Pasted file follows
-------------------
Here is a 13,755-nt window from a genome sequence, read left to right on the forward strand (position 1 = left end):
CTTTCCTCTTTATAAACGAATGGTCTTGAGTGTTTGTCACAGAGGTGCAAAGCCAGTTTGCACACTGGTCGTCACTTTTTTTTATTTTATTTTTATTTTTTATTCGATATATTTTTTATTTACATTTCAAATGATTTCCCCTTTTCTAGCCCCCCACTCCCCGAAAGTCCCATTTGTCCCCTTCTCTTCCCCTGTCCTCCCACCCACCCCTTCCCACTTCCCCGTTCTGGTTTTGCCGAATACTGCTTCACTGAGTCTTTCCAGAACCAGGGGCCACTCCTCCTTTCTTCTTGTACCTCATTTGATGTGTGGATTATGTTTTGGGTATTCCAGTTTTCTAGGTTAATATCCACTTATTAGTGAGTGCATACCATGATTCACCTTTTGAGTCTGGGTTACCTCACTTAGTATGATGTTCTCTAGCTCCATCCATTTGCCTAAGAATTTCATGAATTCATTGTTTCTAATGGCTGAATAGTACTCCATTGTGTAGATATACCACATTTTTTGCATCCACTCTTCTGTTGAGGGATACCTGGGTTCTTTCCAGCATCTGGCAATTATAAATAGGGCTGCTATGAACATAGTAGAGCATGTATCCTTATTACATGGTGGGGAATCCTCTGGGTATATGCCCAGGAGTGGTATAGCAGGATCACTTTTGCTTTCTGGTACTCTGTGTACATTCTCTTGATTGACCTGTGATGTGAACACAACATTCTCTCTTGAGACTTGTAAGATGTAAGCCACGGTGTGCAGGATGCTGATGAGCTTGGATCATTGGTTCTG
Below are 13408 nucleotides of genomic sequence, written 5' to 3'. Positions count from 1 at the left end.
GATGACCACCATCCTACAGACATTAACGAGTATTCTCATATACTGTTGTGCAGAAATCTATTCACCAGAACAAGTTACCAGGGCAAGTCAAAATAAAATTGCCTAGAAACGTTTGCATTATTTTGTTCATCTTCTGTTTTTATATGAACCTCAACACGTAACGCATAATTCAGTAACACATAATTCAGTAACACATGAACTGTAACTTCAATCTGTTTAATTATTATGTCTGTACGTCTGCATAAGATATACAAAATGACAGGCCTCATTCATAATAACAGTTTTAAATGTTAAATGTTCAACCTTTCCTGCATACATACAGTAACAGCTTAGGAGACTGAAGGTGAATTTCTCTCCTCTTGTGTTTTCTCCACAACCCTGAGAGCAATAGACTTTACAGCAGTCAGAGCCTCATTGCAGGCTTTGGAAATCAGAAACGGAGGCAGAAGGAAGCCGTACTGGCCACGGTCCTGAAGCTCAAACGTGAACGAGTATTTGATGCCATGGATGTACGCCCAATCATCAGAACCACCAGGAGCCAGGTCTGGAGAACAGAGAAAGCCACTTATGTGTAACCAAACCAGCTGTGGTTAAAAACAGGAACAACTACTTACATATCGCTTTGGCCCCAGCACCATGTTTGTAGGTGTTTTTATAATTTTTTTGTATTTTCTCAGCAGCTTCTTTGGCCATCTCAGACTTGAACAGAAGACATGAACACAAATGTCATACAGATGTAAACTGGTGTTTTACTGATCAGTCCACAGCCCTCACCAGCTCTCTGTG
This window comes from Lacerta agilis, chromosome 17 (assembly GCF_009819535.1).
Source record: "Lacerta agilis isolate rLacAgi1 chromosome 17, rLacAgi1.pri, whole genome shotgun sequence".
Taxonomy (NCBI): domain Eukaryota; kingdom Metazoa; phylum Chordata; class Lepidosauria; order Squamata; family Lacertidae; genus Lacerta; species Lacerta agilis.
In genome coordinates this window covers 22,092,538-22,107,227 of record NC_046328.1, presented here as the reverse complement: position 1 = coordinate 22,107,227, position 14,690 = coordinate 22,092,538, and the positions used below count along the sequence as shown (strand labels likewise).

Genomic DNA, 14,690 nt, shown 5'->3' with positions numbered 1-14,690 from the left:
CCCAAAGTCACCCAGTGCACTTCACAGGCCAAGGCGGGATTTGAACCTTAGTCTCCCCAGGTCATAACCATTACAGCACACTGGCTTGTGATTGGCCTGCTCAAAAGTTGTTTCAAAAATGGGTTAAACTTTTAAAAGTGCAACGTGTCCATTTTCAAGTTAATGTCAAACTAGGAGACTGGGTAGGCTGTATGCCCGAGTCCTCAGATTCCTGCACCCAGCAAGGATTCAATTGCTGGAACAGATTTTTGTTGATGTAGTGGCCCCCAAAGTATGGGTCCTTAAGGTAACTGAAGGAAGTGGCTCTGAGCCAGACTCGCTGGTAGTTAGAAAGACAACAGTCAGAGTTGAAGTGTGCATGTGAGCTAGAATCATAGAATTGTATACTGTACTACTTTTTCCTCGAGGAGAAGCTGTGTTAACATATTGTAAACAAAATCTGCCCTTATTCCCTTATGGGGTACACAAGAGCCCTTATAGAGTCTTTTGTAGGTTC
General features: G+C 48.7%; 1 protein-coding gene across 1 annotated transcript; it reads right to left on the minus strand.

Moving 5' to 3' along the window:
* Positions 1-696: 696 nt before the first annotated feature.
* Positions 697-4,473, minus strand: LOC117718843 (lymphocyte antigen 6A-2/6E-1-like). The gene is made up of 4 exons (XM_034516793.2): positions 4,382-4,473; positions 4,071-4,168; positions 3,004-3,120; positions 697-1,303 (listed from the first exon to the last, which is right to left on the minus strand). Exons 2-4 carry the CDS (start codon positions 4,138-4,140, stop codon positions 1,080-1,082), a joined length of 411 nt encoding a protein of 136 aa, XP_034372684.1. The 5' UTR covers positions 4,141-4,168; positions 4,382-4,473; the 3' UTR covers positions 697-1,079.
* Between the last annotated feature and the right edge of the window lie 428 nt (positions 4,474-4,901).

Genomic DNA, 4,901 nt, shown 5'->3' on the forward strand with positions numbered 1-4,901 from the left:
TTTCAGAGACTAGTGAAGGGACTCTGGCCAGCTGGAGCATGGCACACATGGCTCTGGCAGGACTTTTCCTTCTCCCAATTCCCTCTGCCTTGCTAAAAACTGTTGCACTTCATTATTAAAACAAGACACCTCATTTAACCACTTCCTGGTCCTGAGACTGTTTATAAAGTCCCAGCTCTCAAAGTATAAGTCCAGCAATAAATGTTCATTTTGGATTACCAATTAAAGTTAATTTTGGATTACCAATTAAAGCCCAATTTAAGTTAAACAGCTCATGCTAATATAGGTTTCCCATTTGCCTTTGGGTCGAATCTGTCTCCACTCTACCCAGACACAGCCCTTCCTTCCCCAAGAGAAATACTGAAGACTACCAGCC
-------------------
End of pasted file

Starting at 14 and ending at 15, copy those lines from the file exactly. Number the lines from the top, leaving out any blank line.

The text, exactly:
* Positions 697-4,473, minus strand: LOC117718843 (lymphocyte antigen 6A-2/6E-1-like). The gene is made up of 4 exons (XM_034516793.2): positions 4,382-4,473; positions 4,071-4,168; positions 3,004-3,120; positions 697-1,303 (listed from the first exon to the last, which is right to left on the minus strand). Exons 2-4 carry the CDS (start codon positions 4,138-4,140, stop codon positions 1,080-1,082), a joined length of 411 nt encoding a protein of 136 aa, XP_034372684.1. The 5' UTR covers positions 4,141-4,168; positions 4,382-4,473; the 3' UTR covers positions 697-1,079.
* Between the last annotated feature and the right edge of the window lie 428 nt (positions 4,474-4,901).